Search Our Catalog

Item #: CWB12989
Click on an image to enlarge
Hunter, David, major-general, was born in Washington, D. 
C., July 21, 1802, was graduated at West Point in 1822, and 
after becoming captain in the 1st dragoons in 1833, resigned 
his commission in 1836, to go into business in Chicago.  He 
rejoined the army as paymaster with the rank of major in 1842, 
and was chief paymaster of Gen. John E. Wool's command in the 
Mexican war serving after that at New Orleans and at other 
posts, including those on the frontier.  He was assigned, in 
Feb., 1861, to accompany President-elect Lincoln from his home 
in Springfield, Ill to Washington, but at Buffalo his collar-
bone was dislocated by the pressure of the crowd that gathered 
to see Lincoln, and he did not arrive at Washington until May 
14.  He was then appointed colonel of the 6th U. S. cavalry, 
and three days later was given a commission as brigadier-
general of volunteers.  He commanded the main column of 
McDowell's army in the Manassas campaign, was severely wounded 
at Bull Run, July 21, 1861, and on Aug. 1, 1861, was made 
major-general of volunteers, serving under Gen. Fremont in 
Missouri, and on Nov. 2, succeeding him in the command of the 
western department.  He commanded the Department of Kansas 
from Nov., 1861, until March, 1862, and by his prompt 
reinforcement of Grant at Fort Donelson, at the solicitation 
of Gen. Halleck, made possible the victory of Feb. 16, 1861. 
In March, 1862, Gen. Hunter was transferred to the Department 
of the South, with headquarters at Port Royal, S. C., and his 
first effective movement was the capture of Fort Pulaski April 
11, 1862.  Finding there a large number of able-bodied, idle 
negroes, willing to enlist in the United States service, Gen. 
Hunter on April 12, issued an order declaring that slavery and 
martial law were incompatible, further declaring free all 
slaves in Fort Pulaski and on Cockspur island, Ga., and on May 
9, he extended the declaration to slaves in Georgia, Florida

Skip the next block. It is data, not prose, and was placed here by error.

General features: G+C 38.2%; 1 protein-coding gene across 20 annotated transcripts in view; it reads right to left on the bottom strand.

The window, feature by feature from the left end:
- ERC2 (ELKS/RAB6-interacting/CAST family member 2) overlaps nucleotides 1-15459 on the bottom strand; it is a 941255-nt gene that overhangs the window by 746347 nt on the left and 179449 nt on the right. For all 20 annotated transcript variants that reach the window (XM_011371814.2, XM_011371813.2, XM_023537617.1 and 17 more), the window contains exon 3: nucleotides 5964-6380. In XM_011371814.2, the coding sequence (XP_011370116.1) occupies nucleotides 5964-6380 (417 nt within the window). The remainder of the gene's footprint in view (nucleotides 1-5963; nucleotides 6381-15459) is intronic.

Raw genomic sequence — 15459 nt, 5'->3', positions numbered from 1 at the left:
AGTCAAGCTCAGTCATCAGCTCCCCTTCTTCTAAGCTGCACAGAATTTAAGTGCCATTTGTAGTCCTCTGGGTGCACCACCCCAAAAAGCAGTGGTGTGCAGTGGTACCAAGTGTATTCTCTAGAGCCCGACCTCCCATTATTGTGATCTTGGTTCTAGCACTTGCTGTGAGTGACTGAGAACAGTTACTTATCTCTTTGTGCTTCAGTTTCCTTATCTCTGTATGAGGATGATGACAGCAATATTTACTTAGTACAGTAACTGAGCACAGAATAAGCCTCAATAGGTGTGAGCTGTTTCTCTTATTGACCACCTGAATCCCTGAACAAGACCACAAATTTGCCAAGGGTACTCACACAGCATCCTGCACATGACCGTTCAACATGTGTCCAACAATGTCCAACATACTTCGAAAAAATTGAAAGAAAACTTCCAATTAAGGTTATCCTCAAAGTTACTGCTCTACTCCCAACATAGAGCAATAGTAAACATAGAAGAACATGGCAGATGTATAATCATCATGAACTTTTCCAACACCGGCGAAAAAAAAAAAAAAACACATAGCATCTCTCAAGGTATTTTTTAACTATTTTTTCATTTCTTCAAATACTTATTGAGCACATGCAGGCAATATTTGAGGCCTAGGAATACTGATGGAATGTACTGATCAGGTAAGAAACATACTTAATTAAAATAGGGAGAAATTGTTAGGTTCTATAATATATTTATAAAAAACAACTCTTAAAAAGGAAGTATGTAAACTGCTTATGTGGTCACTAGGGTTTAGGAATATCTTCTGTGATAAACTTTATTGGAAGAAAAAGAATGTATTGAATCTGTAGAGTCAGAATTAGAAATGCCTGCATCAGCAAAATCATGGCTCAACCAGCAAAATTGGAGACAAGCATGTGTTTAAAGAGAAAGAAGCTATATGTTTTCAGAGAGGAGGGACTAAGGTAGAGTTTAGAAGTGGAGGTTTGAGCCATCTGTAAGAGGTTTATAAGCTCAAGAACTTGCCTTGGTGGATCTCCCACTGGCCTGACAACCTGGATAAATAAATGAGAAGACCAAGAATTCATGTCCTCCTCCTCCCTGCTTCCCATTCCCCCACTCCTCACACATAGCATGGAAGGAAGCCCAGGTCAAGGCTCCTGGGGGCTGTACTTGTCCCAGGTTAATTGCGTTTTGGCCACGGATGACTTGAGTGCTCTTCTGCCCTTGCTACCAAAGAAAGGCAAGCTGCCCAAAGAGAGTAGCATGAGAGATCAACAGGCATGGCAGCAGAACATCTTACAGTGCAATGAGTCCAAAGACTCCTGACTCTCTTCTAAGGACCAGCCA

and South Carolina.  On May 19, President Lincoln issued a 
proclamation which declared Gen. Hunter's order entirely void 
and given without authority.  On June 16, 1862, an expedition 
against Charleston by way of James island resulted in the 
disastrous battle of Secessionville- an attack which, 
according to Gen. Hunter's report, was made contrary to his 
orders.  Gen. Hunter organized the 1st S. C. volunteers, a 
regiment composed of refugee slaves which was the first of the 
kind to be mustered into the U. S. volunteer service.  In 
September, he was ordered to Washington and was made president 
of a court of inquiry to investigate the causes for the 
surrender of Harper's Ferry and other matters, and he 
subsequently served as president of the court-martial 
instituted by Gen. Pope to try Gen. Fitz-John Porter for 
disobedience to orders.  He was placed in command of the 
Department of West Virginia in May, 1864, defeated a 
Confederate force at Piedmont on June 5, moved on Lynchburg on 
the 8th by way of Lexington, where he burned the place, and on 
the 16th of June, invested Lynchburg, falling back then by way 
of the Kanawha river, thus bringing his army to the Ohio river 
and leaving the valley for several weeks open to the mercy of 
Early.  Gen. Hunter was then on leave of absence until Feb. 1, 
1865, after which he served on courts-martial, being president 
of the commission that tried the persons who were charged with 
conspiring for the assassination of President Lincoln.  He was 
brevetted major-general U. S. A., March 13, 1865, and was 
mustered out of the volunteer service in Jan., 1866.  He was 
retired the following July, and died in Washington, D. C., 
Feb. 2, 1886.
Shipping Weight: 0.6 lb
 $175.00 USD